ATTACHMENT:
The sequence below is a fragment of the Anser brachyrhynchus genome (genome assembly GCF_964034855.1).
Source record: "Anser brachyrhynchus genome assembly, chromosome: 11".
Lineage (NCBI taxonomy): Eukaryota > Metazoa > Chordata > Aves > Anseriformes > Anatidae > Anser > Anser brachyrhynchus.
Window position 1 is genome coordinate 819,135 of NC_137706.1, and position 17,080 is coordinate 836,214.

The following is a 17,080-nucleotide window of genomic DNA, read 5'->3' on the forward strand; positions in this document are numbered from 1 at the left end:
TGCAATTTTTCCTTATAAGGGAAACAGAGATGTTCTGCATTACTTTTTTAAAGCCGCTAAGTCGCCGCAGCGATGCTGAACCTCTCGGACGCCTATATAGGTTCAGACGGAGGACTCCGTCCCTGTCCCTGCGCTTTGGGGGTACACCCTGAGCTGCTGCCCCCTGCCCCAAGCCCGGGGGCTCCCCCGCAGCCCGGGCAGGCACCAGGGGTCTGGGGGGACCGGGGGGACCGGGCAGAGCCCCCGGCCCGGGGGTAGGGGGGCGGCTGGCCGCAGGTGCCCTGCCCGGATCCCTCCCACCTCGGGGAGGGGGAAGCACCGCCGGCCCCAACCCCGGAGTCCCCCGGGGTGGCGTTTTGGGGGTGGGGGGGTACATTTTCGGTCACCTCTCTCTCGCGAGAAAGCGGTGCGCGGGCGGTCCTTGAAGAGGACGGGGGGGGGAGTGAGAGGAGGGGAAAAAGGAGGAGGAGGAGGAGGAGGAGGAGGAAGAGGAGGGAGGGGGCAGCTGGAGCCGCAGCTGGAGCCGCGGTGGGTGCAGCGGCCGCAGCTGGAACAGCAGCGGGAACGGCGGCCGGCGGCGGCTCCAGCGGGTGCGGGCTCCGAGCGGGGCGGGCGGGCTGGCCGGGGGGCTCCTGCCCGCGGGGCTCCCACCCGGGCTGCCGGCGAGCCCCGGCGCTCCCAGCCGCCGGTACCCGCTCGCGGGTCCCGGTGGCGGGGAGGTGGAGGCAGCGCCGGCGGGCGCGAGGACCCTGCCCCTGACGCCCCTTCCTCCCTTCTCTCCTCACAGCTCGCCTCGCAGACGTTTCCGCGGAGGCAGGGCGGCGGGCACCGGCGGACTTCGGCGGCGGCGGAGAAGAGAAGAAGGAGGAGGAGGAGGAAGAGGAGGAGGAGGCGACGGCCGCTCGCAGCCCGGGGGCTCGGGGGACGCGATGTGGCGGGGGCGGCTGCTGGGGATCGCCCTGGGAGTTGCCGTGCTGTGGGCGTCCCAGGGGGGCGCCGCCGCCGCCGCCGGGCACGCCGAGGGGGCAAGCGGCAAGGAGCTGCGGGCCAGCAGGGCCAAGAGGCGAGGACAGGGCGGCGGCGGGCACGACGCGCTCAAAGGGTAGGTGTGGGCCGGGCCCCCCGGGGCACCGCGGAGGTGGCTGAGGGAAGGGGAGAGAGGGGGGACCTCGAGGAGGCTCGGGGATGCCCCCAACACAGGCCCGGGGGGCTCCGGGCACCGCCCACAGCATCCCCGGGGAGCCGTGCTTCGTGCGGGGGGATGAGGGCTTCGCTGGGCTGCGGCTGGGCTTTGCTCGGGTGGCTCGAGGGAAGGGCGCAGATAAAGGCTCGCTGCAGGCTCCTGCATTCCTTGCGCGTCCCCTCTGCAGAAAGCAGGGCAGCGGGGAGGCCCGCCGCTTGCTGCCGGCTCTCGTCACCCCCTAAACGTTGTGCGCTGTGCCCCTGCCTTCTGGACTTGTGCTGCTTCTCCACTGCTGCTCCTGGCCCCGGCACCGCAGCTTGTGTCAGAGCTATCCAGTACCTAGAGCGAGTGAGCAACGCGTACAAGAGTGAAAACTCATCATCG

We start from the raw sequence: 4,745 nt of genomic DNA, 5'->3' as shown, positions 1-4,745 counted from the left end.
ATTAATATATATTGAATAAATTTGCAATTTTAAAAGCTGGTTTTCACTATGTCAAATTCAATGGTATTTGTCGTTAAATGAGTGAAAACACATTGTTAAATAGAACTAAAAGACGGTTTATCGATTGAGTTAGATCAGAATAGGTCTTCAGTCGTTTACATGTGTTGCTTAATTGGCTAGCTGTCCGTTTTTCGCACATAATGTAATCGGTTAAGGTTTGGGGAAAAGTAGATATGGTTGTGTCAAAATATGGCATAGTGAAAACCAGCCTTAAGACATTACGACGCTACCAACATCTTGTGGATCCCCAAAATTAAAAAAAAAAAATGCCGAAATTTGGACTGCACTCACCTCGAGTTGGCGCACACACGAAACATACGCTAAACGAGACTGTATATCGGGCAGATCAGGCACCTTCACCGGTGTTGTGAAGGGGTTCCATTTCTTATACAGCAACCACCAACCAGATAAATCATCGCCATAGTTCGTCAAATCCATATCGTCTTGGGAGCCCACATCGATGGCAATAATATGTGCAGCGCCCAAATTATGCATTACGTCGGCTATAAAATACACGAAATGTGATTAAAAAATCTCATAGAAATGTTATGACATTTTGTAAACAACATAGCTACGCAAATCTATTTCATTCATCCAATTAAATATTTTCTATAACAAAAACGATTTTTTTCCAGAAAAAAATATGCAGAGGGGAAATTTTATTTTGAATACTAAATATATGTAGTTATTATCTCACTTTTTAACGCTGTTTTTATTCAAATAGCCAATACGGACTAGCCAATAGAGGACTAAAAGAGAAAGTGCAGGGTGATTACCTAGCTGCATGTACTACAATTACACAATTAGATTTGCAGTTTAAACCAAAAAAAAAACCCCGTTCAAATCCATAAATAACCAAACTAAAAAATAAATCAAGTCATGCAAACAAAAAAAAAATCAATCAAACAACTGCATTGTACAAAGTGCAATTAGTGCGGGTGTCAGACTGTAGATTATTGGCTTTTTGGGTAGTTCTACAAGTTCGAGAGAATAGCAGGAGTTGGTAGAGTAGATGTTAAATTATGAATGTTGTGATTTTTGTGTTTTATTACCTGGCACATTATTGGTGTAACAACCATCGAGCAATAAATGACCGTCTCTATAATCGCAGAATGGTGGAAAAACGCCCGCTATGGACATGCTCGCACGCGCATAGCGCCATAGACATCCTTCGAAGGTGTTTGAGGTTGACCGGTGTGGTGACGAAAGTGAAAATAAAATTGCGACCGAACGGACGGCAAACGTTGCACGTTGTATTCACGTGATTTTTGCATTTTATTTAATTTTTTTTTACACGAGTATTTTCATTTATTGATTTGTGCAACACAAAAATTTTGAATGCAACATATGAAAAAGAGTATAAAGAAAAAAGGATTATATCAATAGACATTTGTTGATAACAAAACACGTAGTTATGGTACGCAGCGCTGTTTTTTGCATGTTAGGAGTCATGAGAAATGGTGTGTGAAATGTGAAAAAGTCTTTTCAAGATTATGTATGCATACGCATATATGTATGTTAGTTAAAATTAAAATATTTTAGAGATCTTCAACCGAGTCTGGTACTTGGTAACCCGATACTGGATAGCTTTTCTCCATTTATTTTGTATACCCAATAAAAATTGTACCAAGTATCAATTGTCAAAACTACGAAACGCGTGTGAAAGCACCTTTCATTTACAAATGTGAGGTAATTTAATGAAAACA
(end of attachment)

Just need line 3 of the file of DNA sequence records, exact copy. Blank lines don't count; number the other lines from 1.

Lineage (NCBI taxonomy): Eukaryota > Metazoa > Chordata > Aves > Anseriformes > Anatidae > Anser > Anser brachyrhynchus.